How Much Do I Need To Save Up For My Deposit?

Market Insights
8 years ago
2 minutes

Buying a home is exciting, and to many it can be daunting, both financially and emotionally.

However, for first home buyers, the first hurdle, is saving up for the deposit. 

So how much should you save up before you approach the buying process?

There are two elements to this, and each element is equally as appealing no matter which side you fall on.

Firstly, the 20% figure, and how to get there.

We’ve all been told to save the 20% -  the magical number associated with saving. Saving 20% shows a few things; but primarily, it shows the lender that you can not only save, but also the lower your loan, the less likely you are to default.

The more money you have in the bank, the better your loan application will look. However, there can be a catch; some lenders differentiate savings from genuine attempts to non-genuine, meaning, that if you show that you have been putting money into your account for months and months on end, rather than just lumping a sum into your account before you apply, the chances of your loan application being successful increase significantly.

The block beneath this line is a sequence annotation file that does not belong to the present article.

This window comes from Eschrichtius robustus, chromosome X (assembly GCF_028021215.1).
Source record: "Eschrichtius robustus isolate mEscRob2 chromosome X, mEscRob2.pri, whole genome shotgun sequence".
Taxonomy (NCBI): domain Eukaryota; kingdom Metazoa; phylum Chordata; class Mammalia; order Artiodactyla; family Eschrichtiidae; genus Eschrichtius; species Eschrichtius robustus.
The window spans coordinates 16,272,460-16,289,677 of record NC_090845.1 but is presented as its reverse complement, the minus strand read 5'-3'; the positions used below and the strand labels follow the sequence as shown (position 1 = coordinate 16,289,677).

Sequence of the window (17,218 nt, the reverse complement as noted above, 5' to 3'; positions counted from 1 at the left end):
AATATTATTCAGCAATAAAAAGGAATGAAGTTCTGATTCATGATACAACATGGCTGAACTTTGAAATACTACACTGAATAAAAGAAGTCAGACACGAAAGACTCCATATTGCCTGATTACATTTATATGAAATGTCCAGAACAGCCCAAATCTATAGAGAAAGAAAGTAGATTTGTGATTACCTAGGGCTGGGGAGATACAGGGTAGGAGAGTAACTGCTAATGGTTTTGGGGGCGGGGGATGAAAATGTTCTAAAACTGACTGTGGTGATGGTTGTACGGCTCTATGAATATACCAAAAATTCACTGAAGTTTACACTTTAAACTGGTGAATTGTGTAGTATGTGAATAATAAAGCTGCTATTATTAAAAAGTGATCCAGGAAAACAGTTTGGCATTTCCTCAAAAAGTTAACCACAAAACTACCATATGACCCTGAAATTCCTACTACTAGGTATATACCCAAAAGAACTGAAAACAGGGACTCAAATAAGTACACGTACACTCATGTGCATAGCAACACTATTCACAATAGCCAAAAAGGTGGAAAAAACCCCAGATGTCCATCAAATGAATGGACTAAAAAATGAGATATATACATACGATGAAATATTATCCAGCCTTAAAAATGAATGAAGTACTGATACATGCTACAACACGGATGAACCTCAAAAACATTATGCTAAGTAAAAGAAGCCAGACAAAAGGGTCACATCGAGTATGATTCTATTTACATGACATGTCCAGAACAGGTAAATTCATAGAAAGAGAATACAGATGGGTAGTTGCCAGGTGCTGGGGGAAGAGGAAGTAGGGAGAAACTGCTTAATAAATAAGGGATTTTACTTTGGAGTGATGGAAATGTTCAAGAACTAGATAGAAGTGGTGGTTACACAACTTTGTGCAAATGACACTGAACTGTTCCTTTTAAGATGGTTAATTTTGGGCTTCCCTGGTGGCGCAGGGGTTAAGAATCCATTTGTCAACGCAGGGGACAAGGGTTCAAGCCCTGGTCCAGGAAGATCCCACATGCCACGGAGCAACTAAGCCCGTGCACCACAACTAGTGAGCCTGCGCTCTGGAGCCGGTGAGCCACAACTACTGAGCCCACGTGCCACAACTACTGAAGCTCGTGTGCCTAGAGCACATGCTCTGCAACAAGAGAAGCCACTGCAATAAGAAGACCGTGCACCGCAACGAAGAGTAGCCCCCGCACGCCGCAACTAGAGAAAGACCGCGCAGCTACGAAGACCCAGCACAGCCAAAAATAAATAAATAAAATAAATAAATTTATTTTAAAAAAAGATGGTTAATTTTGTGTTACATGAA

No longer can your parents just inject your savings account with the deposit - buyers now have to show that they can actually afford the repayments and have saved before.

The other side of the coin is Lenders Mortgage Insurance (LMI).

LMI is put in place for those who are purchasing a property with a loan that is greater than 80% of the property value. 

Now, the questions with LMI are: how much does it cost, and should I just save more instead to avoid the fee?

LMI can costs multiple thousands of dollars.

The table, below, shows the estimated payment you should expect for your loan:

LVR band

Loan amount up to


Loan amount 

$300,001 - $600,000

Loan amount 

$600,001 - $1,000,000

80.01% - 82%




82.01% to 84%




84.01% to 86% 




86.01% to 88%




88.01% to 90%




90.01% to 92%




92.01% to 94%




94.01% to 95%




(unlikely to be approved)

For instance, if you were to purchase a $749,000 property, and had only saved 10% ($74,900) then you’d be looking at an LMI payment of close to $15-16,000.

Yes, LMI is a substantial amount, but the purchaser needs to comprehend whether or not this fee will help them get into the market now, or whether they should wait and save the extra $74,900 to fit the 20% necessity.

If you decide to go through with LMI, then some institutions can put that payment back into your loan, so you are not forced to pay the hefty sum right before you buy.

Purchasing property is all about timing and matching your expectations with your realistic abilities. Some choose to take on LMI, where as others prefer to save up more and then re-approach the lender with more money in the bank.